The Business Systems had been reviewed; and as a result a new and competent audit committee had been appointed to address some of the issues raised by the AG. There was an improvement on the asset management system. A staff manual was drafted and approved. All staff members had signed a performance agreement. Some important cases included the Construction of the Nandoni Dam, which was negatively affecting communities near Thohoyandou; the duplication of Identity Documents (ID) from the Department of Home Affairs as well as a complainant who was wrongly held liable for payment of a DNA test conducted by the South African Police Services (SAPS).. There was alleged failure by a Member of the Executive Committee (MEC) and Head of Department to comply with relevant provisions of the Public Service Act and Regulations. There was a corruption case in the Free State where a cheque meant for the Master’s Office was not deposited to the right person’s bank account. The PP was increasingly getting these sorts of complaints. Many complaints were resolved through conciliation, mediation and negotiation.
There were five key strategic objectives. The first strategic objective was to enhance international participation.
The Chairperson interrupted and asked the PP to focus on those key issues as most of what she was presenting was already in the annual report.
The PP said that the next strategic objective was to establish an effective relationship with organs of state. The presentation contained a list of those organs of state where the PP was confronted with problems where cooperation was concerned. This was corrected through mediation and communication. The next strategic objective was to establish the media as a critical partner for enhancing the work of the PP. The monitoring of the implementation of the reports based on the PP’s findings was intensified. There were several activities aimed at raising awareness for the mandate of the PP. To ensure improvement, the case management systems were reviewed, the financial systems were revisited and there had been structural re-organisation. The structural improvements were the separation of early resolutions from others as well as the separation of good governance investigations from the service delivery ones. Staff members had been grouped according to departments. The PP had improved on its good governance by making sure that it complied with applicable legislation and treasury regulations, identified the organisation’s risks and improved on security management. The monitoring of institutional performance was now on a monthly basis. The service strategy was shifted but now it has been reviewed for the current and next financial year.
Performance agreements had resulted in the installation of a high performance culture within the organisation. The vacancy rate was 4.5%. Staff turnover was in the skilled section as there was high competition. In conclusion, the complaints received during the past financial year were indicative of the poor levels of service delivery. The main problem areas were pension funds, the provision of basic necessities and local government. There were also a number of complaints received for corruption and unethical behaviour amongst government staff members. Tender irregularities, abuse of power and resources were also a constant source of complaints. Local government needed a lot of attention in the area of systematic administrative failures. A good lesson learnt from the financial year was the importance of stakeholder relationships; the PP would render this to be a key focus area in future. Resource constraints continued to be a key challenge, the current budget allocation of R112 million was grossly inadequate. There was a need for skilled investigators.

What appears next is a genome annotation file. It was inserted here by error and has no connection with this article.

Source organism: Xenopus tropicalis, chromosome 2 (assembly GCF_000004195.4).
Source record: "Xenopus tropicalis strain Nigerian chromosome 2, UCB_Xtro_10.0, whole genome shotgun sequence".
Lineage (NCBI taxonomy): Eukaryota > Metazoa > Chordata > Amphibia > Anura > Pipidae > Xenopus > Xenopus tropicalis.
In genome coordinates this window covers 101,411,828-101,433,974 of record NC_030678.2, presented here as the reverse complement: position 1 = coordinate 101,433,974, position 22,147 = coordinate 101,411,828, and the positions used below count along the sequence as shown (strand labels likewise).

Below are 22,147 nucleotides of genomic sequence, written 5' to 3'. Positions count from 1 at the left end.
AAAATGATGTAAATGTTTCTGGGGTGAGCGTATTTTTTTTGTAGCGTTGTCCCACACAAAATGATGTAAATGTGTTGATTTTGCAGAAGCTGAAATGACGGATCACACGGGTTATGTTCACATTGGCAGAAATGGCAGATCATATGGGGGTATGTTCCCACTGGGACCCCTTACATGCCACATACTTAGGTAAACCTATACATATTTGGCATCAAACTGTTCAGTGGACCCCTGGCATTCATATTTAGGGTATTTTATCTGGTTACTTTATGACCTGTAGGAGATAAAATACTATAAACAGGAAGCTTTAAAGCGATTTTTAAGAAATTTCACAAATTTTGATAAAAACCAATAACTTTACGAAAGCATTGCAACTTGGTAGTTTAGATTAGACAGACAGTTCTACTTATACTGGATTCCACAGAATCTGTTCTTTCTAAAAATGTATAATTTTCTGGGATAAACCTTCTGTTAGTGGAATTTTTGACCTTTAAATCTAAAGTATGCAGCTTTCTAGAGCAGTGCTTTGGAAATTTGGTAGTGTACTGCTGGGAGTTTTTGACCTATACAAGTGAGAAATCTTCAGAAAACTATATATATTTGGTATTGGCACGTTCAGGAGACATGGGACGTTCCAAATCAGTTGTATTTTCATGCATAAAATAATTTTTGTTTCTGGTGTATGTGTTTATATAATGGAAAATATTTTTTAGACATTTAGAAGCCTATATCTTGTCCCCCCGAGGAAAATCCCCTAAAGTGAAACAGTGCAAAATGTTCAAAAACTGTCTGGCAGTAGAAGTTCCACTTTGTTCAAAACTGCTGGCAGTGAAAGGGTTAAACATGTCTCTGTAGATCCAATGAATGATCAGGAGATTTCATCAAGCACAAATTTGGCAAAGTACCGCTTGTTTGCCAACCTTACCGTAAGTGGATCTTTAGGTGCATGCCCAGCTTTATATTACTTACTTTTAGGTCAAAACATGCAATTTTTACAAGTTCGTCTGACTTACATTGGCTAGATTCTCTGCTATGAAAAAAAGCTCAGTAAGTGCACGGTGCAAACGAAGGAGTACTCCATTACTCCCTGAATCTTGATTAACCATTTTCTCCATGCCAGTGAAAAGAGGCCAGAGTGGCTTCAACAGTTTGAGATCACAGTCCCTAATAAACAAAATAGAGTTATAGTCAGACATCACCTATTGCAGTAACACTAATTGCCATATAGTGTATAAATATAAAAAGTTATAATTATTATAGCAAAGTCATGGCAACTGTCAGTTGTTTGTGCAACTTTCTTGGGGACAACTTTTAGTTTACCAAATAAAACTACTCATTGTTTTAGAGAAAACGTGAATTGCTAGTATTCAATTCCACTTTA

Presentation: Annual Financial Statement
Mr Themba Mthetwa, Chief Executive Officer (CEO), Office of the PP, noted that there were some outstanding issues; however the organisation had received a clean audit. There were four programmes, which were Investigations and reporting; Executive Management; Outreach and Corporate Support Services. The PP was working under severe funding constraints to discharge its mandate properly. There were 93 investigators, if one had to divide the workload of about 16 000 cases amongst them then it meant that each one had more than 100 cases. The capital expenditure had exceeded the budget. The PP owed the Deputy Public Protector (DPP) back pay and staff members also had accrued performance bonuses outstanding.
One of the challenges encountered by the PP was the implementation of the approved structure. Treasury had informed the PP that funds had not been appropriated for this structure despite its approval by the Committee, it was hoped that this would be sorted out soon and the Committee’s assistance in this regard would be appreciated. The PP had engaged in a cost cutting initiative aimed at reducing costs as far as possible. Staff members had been requested to identify areas where costs could be reduced. The PP had tried to diversify the capabilities of its staff so as to enable them to multitask thus they were able to perform the work that would have been done by a new appointee. There were currently some mandates, which had not been budgeted for, for example the R2.8 million video-conference centre. As the office had progressed and continued to progress, so did its budget especially when Parliament continued to enact legislation that affected the PP for example the top investigators spent a considerable amount of time on the Executive Members Ethics Act.